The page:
Back in 1999 director Sidney Lumet sat down for a three hour interview about his life and career in television.
He later went on to make his name as a film director with such films as 12 Angry Men (1957), Dog Day Afternoon (1975), Network (1976) and The Verdict (1982).
But his background in theatre and television were a big influence on his subsequent work and this lengthy discussion is a fascinating insight into his early career.
The conversation with Ralph Engelmen in 1999 for the Archive of American Television covered his growing up during the Depression, his early work in theater and the pioneering days of television, the era of McCarthyism and his subsequent transition to feature films.
- His background and early years in Yiddish theatre growing up during the Depression
- A party involving Michael Jackson and Brooke Shields
- The influence of Carl Dreyer’s Day of Wrath (1943)
- How he became an expert in electronics and radar.
- Actor training
- The thread between modern playwrights and ancient Greek drama
- Why early television recruited people from the theater
- How he got hired by CBS in 1950 before he even owned a TV
- Working as an assistant to then-director Yul Brynner
- How the production technology of early TV worked.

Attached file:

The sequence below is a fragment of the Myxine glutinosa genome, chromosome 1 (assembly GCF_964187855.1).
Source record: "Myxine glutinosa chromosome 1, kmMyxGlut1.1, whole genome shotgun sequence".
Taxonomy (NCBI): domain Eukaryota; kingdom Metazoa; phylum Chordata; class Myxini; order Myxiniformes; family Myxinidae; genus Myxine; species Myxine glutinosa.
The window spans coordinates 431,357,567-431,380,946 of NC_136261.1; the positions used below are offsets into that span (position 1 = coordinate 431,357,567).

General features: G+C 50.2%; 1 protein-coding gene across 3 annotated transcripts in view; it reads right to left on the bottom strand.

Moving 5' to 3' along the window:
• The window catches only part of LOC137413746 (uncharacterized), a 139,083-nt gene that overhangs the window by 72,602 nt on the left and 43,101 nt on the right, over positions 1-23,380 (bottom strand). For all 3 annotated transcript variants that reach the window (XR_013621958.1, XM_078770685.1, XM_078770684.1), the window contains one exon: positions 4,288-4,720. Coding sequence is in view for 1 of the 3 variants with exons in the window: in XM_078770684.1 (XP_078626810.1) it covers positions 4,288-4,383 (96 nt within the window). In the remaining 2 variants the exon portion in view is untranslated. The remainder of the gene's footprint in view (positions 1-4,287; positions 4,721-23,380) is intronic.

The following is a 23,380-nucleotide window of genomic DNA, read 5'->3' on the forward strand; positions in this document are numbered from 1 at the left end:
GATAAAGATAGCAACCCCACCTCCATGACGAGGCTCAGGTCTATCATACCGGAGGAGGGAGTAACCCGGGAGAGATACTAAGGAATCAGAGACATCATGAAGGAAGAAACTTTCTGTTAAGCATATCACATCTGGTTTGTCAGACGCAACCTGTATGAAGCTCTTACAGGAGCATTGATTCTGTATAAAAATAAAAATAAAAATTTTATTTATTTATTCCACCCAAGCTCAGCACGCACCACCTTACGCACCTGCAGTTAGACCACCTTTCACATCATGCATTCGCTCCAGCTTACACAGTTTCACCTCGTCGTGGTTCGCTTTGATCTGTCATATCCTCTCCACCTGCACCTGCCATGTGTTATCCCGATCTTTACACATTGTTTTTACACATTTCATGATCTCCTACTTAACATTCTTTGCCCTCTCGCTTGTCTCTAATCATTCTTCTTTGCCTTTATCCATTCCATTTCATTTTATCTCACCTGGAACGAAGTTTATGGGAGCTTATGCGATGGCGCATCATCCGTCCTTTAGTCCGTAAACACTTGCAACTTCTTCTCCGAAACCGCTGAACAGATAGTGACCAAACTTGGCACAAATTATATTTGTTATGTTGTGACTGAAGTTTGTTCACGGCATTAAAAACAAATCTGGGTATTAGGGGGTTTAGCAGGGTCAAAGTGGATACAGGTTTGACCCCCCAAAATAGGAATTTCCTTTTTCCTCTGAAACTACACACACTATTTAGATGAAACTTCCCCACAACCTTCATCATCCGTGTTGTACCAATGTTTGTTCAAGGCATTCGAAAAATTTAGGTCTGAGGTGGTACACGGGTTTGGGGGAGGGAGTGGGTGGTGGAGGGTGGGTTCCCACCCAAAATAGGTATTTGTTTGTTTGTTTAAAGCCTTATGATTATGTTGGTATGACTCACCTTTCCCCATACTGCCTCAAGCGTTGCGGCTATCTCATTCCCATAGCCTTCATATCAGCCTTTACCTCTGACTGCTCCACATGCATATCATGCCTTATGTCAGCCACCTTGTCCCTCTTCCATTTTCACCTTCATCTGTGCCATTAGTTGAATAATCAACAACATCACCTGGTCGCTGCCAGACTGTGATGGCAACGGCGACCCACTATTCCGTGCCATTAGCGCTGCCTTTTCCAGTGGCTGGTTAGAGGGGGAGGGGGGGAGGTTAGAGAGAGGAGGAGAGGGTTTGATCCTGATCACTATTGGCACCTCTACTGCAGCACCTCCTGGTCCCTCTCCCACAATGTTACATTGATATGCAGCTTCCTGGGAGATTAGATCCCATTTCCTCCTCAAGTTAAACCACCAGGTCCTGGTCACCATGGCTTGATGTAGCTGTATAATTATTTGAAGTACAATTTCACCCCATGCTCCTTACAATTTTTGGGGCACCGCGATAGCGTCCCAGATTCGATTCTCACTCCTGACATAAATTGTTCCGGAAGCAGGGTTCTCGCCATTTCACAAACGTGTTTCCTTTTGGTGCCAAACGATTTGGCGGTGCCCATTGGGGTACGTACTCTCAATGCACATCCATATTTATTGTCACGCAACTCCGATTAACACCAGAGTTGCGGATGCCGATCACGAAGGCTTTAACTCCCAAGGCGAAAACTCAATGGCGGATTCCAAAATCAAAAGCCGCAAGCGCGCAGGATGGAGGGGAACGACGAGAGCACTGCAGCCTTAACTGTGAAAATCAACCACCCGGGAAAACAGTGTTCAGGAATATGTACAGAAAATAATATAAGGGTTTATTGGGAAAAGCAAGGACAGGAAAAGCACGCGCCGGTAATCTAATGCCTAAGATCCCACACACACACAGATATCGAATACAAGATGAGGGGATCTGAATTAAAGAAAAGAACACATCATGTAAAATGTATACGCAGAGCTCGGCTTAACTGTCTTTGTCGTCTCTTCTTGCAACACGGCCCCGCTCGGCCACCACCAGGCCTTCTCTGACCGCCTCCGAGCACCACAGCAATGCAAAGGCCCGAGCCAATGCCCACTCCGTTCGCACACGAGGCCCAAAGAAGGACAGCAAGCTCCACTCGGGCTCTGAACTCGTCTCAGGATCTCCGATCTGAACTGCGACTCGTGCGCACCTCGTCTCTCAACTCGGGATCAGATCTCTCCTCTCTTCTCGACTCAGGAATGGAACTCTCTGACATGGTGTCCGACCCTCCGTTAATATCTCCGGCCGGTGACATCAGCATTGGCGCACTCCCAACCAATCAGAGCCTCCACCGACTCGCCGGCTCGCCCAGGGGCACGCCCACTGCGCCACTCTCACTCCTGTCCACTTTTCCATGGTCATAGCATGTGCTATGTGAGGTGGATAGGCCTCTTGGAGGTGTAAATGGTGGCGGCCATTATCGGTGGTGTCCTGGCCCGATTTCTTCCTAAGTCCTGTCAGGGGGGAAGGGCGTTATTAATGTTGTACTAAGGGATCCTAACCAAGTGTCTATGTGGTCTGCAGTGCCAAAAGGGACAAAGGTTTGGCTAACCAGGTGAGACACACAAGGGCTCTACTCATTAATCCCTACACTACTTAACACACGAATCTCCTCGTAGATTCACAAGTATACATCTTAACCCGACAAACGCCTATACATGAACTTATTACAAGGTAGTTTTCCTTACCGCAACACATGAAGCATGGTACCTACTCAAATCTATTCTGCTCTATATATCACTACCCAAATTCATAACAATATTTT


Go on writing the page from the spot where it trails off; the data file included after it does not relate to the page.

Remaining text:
- The early live TV dramas of the 1950s
- How audio was recorded in early television (no radio mics!)
- Working with Walter Cronkite
- Camera interview techniques
- Working with James Dean
- How the discipline of TV served him well in later years
- The legendary CBS news team and the Blacklist
- How he was visited by two FBI agents (who actually wore fedoras) during the Second Red Scare
- The Blacklisted writers who formed a co-op
- Actors who were effectively banned during this period
- How rumours quickly spread
- His return to Broadway and how Henry Fonda spotted him for 12 Angry Men
- The origins of 12 Angry Men
- Differences between working in film and TV
- His encyclopaedic knowledge of camera lenses
- How TV cameras used multiple lenses and subsequently proved great training for movies
- His approach to working with actors
- How directing is distilling a piece to a core theme
- The importance of flexibility
- The painful process of acting
- How the lack of interior studio space in New York boosted TV production in LA.
- His first experiences with videotape
- The differences between working on videotape and film
- How video is ‘far superior’ to film (remember, this was 1999!)
- The reason live TV dramas died out
- The influence of money on quality TV shows (‘the common denominator became more common’)
- How he directed ‘The Howard Beale Show’ live when he shot Network (1976)
- How everything in that film has actually happened …except killing someone
- How TV network rivalries actually helped boost the appeal of Network (they all thought it was about a rival)
- The isolating experience of watching TV compared to cinema or sports
- How TV essentially stopped the Vietnam War and advice for people starting out
It’s a bit of a beast to sit through in one go, so it might be worth watching in half hour chunks.